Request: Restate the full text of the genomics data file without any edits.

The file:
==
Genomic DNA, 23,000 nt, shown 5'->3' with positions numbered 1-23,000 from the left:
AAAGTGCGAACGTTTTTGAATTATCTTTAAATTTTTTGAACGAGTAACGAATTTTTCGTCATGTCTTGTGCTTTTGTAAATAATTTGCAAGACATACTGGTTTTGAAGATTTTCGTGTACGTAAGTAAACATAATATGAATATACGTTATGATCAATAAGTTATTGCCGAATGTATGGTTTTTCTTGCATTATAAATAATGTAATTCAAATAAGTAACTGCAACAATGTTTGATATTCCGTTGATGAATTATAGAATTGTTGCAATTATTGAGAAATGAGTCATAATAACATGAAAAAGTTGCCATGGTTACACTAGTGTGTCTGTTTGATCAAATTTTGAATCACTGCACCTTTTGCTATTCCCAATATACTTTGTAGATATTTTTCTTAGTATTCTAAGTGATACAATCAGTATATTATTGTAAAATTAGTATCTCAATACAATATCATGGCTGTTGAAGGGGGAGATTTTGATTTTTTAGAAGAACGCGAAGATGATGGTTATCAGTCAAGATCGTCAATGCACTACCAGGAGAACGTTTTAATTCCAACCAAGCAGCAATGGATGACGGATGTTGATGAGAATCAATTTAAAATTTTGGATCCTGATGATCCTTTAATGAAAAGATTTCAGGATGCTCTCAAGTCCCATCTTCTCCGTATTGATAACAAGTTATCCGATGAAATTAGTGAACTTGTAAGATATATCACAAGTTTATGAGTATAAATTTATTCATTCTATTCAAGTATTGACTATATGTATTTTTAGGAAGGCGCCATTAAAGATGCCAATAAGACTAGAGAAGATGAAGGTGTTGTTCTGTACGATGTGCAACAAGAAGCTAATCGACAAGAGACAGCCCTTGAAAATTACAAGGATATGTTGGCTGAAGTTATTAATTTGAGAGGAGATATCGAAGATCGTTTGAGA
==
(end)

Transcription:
Genomic DNA, 23,000 nt, shown 5'->3' with positions numbered 1-23,000 from the left:
AAAGTGCGAACGTTTTTGAATTATCTTTAAATTTTTTGAACGAGTAACGAATTTTTCGTCATGTCTTGTGCTTTTGTAAATAATTTGCAAGACATACTGGTTTTGAAGATTTTCGTGTACGTAAGTAAACATAATATGAATATACGTTATGATCAATAAGTTATTGCCGAATGTATGGTTTTTCTTGCATTATAAATAATGTAATTCAAATAAGTAACTGCAACAATGTTTGATATTCCGTTGATGAATTATAGAATTGTTGCAATTATTGAGAAATGAGTCATAATAACATGAAAAAGTTGCCATGGTTACACTAGTGTGTCTGTTTGATCAAATTTTGAATCACTGCACCTTTTGCTATTCCCAATATACTTTGTAGATATTTTTCTTAGTATTCTAAGTGATACAATCAGTATATTATTGTAAAATTAGTATCTCAATACAATATCATGGCTGTTGAAGGGGGAGATTTTGATTTTTTAGAAGAACGCGAAGATGATGGTTATCAGTCAAGATCGTCAATGCACTACCAGGAGAACGTTTTAATTCCAACCAAGCAGCAATGGATGACGGATGTTGATGAGAATCAATTTAAAATTTTGGATCCTGATGATCCTTTAATGAAAAGATTTCAGGATGCTCTCAAGTCCCATCTTCTCCGTATTGATAACAAGTTATCCGATGAAATTAGTGAACTTGTAAGATATATCACAAGTTTATGAGTATAAATTTATTCATTCTATTCAAGTATTGACTATATGTATTTTTAGGAAGGCGCCATTAAAGATGCCAATAAGACTAGAGAAGATGAAGGTGTTGTTCTGTACGATGTGCAACAAGAAGCTAATCGACAAGAGACAGCCCTTGAAAATTACAAGGATATGTTGGCTGAAGTTATTAATTTGAGAGGAGATATCGAAGATCGTTTGAGA